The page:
While oral sex is a great way to increase intimacy with your partner, there are few things you should know!
While it might seem less risky than other types of sexual activity, the reality is, there’s a risk of transmission of infection or disease with oral sex similar to traditional intercourse.
And we aren’t here to be a buzzkill but we want you to understand there is a chance that yeast infections can be spread through oral sex, whether you are giving or receiving.
The reason is rather complex so first cover some background about yeast infections to set the stage.
You’ve likely heard about Candida aka Candida albicans. It’s the fungi that most commonly causes yeast infections and it gets a bit of a bad rap. Perhaps rightfully so as yeast infections are not very pleasant. But our bodies actually need Candida in small amounts to ensure balanced health. They’re part of the community of bacteria, viruses, and other fungi that make up our numerous microbiomes - gut, oral, skin, vaginal, and more.
The bad news is when these microbes become imbalanced they lead to infections like gum disease, bacterial vaginosis, leaky gut, and yeast infections. We call these imbalances dysbiosis.
As with other microbes that are common in the mouth, when Candida gets out of balance, unpleasant symptoms can occur. Regardless of whether oral thrush was caused by oral sex or another cause triggered the dysbiosis, it’s important to note that oral thrush (aka the oral manifestation of a yeast infection or Candidiasis) is not the same as a sexually transmitted infection. Think of it instead as microbes running rampant, multiplying rapidly, and causing infection. Similar to other oral health conditions like bad breath, gum disease, and cavities, yeast infections are common, something that both men and women can get. They are not isolated to one gender or body part. So while indiscriminate, thankfully Candida is easily treatable.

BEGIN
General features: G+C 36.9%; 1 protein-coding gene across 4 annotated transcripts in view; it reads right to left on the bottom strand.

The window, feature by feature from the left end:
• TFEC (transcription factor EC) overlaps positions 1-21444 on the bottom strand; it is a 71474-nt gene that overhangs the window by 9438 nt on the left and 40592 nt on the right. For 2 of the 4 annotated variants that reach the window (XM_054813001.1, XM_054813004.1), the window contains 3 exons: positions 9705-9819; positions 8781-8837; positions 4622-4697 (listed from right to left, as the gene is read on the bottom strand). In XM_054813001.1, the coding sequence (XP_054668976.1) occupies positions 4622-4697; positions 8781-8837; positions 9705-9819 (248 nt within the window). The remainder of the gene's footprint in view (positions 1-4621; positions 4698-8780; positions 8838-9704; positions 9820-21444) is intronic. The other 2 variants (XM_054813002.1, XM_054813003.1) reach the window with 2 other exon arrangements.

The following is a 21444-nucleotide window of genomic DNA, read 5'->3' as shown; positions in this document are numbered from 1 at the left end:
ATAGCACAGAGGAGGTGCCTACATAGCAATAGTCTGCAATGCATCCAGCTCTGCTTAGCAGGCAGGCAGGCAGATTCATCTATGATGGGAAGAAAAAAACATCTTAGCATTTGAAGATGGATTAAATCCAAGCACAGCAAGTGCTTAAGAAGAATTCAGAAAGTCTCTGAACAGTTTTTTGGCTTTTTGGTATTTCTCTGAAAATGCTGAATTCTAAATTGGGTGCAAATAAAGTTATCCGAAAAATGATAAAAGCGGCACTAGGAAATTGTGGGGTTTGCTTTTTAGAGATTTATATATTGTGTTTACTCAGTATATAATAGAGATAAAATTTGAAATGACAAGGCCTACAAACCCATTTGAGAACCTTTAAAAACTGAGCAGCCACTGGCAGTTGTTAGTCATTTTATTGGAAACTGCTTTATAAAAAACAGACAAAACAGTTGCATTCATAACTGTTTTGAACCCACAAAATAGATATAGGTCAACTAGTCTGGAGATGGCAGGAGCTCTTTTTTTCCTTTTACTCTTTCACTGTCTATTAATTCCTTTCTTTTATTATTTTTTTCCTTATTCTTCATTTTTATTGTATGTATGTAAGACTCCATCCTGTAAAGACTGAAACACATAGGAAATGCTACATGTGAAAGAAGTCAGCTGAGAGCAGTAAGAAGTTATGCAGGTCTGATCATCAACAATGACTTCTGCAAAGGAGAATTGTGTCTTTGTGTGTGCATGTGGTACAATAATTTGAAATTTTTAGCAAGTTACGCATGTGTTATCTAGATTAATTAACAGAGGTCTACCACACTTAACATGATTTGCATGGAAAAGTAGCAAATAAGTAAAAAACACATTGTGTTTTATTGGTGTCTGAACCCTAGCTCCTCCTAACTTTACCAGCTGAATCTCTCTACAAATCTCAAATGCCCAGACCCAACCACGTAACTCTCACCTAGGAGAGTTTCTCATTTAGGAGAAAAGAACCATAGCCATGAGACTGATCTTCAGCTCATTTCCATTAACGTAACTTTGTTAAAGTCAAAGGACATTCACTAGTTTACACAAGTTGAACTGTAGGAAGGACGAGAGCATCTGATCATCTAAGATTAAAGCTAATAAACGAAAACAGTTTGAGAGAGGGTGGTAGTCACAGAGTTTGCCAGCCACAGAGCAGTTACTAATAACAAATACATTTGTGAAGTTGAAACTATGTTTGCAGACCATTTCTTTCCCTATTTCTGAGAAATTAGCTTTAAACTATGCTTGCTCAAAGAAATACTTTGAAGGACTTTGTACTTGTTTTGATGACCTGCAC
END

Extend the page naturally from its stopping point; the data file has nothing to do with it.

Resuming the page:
So can you get a yeast infection from giving oral sex?
Yep. A high abundance of Candida is directly correlated with infection. If you engage in oral sex with someone who has a yeast infection, you introduce high amounts of Candida into your mouth. This high abundance can disturb your oral microbiome leading to oral thrush (aka a yeast infection).
What about receiving oral sex?
Sure thing. Studies have shown that an overabundance of Candida can cause microbiome dysbiosis of other microbiomes, such as the vagina or skin of the penis. So, if someone has oral thrush and you receive oral sex from them, they can transfer their overabundance of Candida to you, triggering a yeast infection.
So yes. Oral sex can cause a yeast infection.
Whether you give or receive fellatio or cunnilingus from a sexual partner, the act, no matter how pleasurable, can trigger a yeast infection which is the opposite of pleasure when manifested.
Sorry to be the bearer of bad news but research also shows that even if you don’t have Candida or a current yeast infection, oral sex predisposes the recipient to yeast infections. Though the reason for this remains unknown, it’s thought that saliva can disturb the resident microbiome of the vagina, leading to dysbiosis or vaginal infections. This is consistent with the fact that frequency of oral intercourse is correlated with an increase in vaginal yeast infections, even in generally healthy individuals.
How can I tell if I have Candida?
Whether or not you are engaging in oral sex, knowing that you can transfer Candida to other people makes it even more important to find out if you carry high levels of Candida. The good news is that there’s a saliva test to help you find out. You can screen your oral microbiome for Candida and other bacteria, viruses, and fungi using The Bristle Oral Health Test. Your partner and your mouth will thank you!
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